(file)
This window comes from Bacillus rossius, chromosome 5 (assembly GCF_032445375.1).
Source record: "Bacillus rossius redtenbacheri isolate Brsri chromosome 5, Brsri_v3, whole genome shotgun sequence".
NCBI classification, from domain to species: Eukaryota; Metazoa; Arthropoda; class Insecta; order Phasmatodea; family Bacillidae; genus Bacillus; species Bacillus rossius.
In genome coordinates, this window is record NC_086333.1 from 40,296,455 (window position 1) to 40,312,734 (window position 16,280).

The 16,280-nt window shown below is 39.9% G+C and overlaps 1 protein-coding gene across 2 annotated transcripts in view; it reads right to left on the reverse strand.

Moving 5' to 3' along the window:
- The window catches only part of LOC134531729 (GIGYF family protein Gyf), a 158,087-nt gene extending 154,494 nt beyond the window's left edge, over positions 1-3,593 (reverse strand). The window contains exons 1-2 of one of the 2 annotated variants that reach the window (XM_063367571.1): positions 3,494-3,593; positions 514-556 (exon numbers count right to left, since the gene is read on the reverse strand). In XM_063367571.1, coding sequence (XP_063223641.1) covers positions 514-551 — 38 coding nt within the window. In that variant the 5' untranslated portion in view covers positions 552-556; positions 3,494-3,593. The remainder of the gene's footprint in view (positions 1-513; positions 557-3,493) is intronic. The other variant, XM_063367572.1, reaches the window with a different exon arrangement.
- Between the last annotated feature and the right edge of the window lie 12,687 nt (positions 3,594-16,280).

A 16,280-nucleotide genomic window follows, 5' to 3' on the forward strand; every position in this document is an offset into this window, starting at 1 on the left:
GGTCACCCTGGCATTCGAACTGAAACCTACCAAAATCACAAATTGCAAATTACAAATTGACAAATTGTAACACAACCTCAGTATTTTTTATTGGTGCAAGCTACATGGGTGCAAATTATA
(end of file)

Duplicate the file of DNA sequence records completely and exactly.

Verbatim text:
This window comes from Bacillus rossius, chromosome 5 (assembly GCF_032445375.1).
Source record: "Bacillus rossius redtenbacheri isolate Brsri chromosome 5, Brsri_v3, whole genome shotgun sequence".
NCBI classification, from domain to species: Eukaryota; Metazoa; Arthropoda; class Insecta; order Phasmatodea; family Bacillidae; genus Bacillus; species Bacillus rossius.
In genome coordinates, this window is record NC_086333.1 from 40,296,455 (window position 1) to 40,312,734 (window position 16,280).

The 16,280-nt window shown below is 39.9% G+C and overlaps 1 protein-coding gene across 2 annotated transcripts in view; it reads right to left on the reverse strand.

Moving 5' to 3' along the window:
- The window catches only part of LOC134531729 (GIGYF family protein Gyf), a 158,087-nt gene extending 154,494 nt beyond the window's left edge, over positions 1-3,593 (reverse strand). The window contains exons 1-2 of one of the 2 annotated variants that reach the window (XM_063367571.1): positions 3,494-3,593; positions 514-556 (exon numbers count right to left, since the gene is read on the reverse strand). In XM_063367571.1, coding sequence (XP_063223641.1) covers positions 514-551 — 38 coding nt within the window. In that variant the 5' untranslated portion in view covers positions 552-556; positions 3,494-3,593. The remainder of the gene's footprint in view (positions 1-513; positions 557-3,493) is intronic. The other variant, XM_063367572.1, reaches the window with a different exon arrangement.
- Between the last annotated feature and the right edge of the window lie 12,687 nt (positions 3,594-16,280).

A 16,280-nucleotide genomic window follows, 5' to 3' on the forward strand; every position in this document is an offset into this window, starting at 1 on the left:
GGTCACCCTGGCATTCGAACTGAAACCTACCAAAATCACAAATTGCAAATTACAAATTGACAAATTGTAACACAACCTCAGTATTTTTTATTGGTGCAAGCTACATGGGTGCAAATTATA